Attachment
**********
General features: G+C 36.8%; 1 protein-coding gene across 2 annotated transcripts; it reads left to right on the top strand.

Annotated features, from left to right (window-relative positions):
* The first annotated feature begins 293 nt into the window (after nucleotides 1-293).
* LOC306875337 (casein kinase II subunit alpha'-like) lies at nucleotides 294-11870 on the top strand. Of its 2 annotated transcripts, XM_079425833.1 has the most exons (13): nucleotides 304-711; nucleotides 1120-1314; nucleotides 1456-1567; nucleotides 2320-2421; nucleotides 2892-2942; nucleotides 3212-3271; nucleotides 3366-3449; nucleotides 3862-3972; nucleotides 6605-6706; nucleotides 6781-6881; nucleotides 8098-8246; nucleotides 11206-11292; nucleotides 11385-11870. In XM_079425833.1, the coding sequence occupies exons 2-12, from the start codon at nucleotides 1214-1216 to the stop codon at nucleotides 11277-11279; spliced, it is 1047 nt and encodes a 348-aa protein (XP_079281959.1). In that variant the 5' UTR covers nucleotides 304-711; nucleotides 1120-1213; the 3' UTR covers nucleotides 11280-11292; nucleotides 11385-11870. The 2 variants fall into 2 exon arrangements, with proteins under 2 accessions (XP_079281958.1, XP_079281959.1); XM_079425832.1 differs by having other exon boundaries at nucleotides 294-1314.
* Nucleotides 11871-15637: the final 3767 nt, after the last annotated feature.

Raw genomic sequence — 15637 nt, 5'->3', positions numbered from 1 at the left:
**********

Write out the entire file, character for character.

General features: G+C 36.8%; 1 protein-coding gene across 2 annotated transcripts; it reads left to right on the top strand.

Annotated features, from left to right (window-relative positions):
* The first annotated feature begins 293 nt into the window (after nucleotides 1-293).
* LOC306875337 (casein kinase II subunit alpha'-like) lies at nucleotides 294-11870 on the top strand. Of its 2 annotated transcripts, XM_079425833.1 has the most exons (13): nucleotides 304-711; nucleotides 1120-1314; nucleotides 1456-1567; nucleotides 2320-2421; nucleotides 2892-2942; nucleotides 3212-3271; nucleotides 3366-3449; nucleotides 3862-3972; nucleotides 6605-6706; nucleotides 6781-6881; nucleotides 8098-8246; nucleotides 11206-11292; nucleotides 11385-11870. In XM_079425833.1, the coding sequence occupies exons 2-12, from the start codon at nucleotides 1214-1216 to the stop codon at nucleotides 11277-11279; spliced, it is 1047 nt and encodes a 348-aa protein (XP_079281959.1). In that variant the 5' UTR covers nucleotides 304-711; nucleotides 1120-1213; the 3' UTR covers nucleotides 11280-11292; nucleotides 11385-11870. The 2 variants fall into 2 exon arrangements, with proteins under 2 accessions (XP_079281958.1, XP_079281959.1); XM_079425832.1 differs by having other exon boundaries at nucleotides 294-1314.
* Nucleotides 11871-15637: the final 3767 nt, after the last annotated feature.

Raw genomic sequence — 15637 nt, 5'->3', positions numbered from 1 at the left: